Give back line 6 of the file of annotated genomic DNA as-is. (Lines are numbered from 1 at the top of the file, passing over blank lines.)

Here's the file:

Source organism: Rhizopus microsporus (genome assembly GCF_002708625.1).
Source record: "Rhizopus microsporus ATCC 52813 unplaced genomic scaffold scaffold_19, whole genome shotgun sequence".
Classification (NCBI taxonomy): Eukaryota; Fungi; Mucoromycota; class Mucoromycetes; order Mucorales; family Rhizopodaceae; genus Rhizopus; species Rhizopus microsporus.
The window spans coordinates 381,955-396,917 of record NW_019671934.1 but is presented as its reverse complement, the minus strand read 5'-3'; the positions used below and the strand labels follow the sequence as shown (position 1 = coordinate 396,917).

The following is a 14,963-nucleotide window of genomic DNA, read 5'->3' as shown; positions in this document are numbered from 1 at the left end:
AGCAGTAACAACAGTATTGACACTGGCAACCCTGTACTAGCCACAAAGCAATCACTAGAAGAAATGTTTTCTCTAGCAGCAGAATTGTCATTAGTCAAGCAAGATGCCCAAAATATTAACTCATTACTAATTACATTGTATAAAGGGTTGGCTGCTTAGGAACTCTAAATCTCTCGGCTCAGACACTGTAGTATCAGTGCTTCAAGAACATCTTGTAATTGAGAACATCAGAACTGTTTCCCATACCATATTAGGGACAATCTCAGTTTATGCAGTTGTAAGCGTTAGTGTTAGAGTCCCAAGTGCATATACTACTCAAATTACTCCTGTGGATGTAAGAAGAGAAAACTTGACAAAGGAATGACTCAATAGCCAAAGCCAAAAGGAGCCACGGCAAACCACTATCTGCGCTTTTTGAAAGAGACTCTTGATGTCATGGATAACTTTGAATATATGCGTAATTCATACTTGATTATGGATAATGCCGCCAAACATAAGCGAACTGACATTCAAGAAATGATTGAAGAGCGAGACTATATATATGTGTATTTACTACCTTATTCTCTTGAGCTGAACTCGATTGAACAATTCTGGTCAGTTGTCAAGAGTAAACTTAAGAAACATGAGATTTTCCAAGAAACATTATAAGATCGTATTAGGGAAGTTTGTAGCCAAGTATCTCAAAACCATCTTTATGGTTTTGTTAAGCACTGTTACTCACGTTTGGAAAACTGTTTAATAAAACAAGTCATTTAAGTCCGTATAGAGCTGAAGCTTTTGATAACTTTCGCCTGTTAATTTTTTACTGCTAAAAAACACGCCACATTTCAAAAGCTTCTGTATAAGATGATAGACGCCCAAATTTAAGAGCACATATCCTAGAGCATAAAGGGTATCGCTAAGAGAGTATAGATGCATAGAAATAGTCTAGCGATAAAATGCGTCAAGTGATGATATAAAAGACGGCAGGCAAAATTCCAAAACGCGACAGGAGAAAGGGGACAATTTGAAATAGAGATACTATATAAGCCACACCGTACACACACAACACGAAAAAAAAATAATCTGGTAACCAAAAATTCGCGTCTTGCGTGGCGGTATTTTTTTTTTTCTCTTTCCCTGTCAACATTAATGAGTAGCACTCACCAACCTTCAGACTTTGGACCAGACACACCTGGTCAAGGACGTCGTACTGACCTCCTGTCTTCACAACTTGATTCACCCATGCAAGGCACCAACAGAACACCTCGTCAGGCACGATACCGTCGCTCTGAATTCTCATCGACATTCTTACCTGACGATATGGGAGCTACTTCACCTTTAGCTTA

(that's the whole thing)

AGCAGTAACAACAGTATTGACACTGGCAACCCTGTACTAGCCACAAAGCAATCACTAGAAGAAATGTTTTCTCTAGCAGCAGAATTGTCATTAGTCAAGCAAGATGCCCAAAATATTAACTCATTACTAATTACATTGTATAAAGGGTTGGCTGCTTAGGAACTCTAAATCTCTCGGCTCAGACACTGTAGTATCAGTGCTTCAAGAACATCTTGTAATTGAGAACATCAGAACTGTTTCCCATACCATATTAGGGACAATCTCAGTTTATGCAGTTGTAAGCGTTAGTGTTAGAGTCCCAAGTGCATATACTACTCAAATTACTCCTGTGGATGTAAGAAGAGAAAACTTGACAAAGGAATGACTCAATAGCCAAAGCCAAAAGGAGCCACGGCAAACCACTATCTGCGCTTTTTGAAAGAGACTCTTGATGTCATGGATAACTTTGAATATATGCGTAATTCATACTTGATTATGGATAATGCCGCCAAACATAAGCGAACTGACATTCAAGAAATGATTGAAGAGCGAGACTATATATATGTGTATTTACTACCTTATTCTCTTGAGCTGAACTCGATTGAACAATTCTGGTCAGTTGTCAAGAGTAAACTTAAGAAACATGAGATTTTCCAAGAAACATTATAAGATCGTATTAGGGAAGTTTGTAGCCAAGTATCTCAAAACCATCTTTATGGTTTTGTTAAGCACTGTTACTCACGTTTGGAAAACTGTTTAATAAAACAAGTCATTTAAGTCCGTATAGAGCTGAAGCTTTTGATAACTTTCGCCTGTTAATTTTTTACTGCTAAAAAACACGCCACATTTCAAAAGCTTCTGTATAAGATGATAGACGCCCAAATTTAAGAGCACATATCCTAGAGCATAAAGGGTATCGCTAAGAGAGTATAGATGCATAGAAATAGTCTAGCGATAAAATGCGTCAAGTGATGATATAAAAGACGGCAGGCAAAATTCCAAAACGCGACAGGAGAAAGGGGACAATTTGAAATAGAGATACTATATAAGCCACACCGTACACACACAACACGAAAAAAAAATAATCTGGTAACCAAAAATTCGCGTCTTGCGTGGCGGTATTTTTTTTTTTCTCTTTCCCTGTCAACATTAATGAGTAGCACTCACCAACCTTCAGACTTTGGACCAGACACACCTGGTCAAGGACGTCGTACTGACCTCCTGTCTTCACAACTTGATTCACCCATGCAAGGCACCAACAGAACACCTCGTCAGGCACGATACCGTCGCTCTGAATTCTCATCGACATTCTTACCTGACGATATGGGAGCTACTTCACCTTTAGCTTA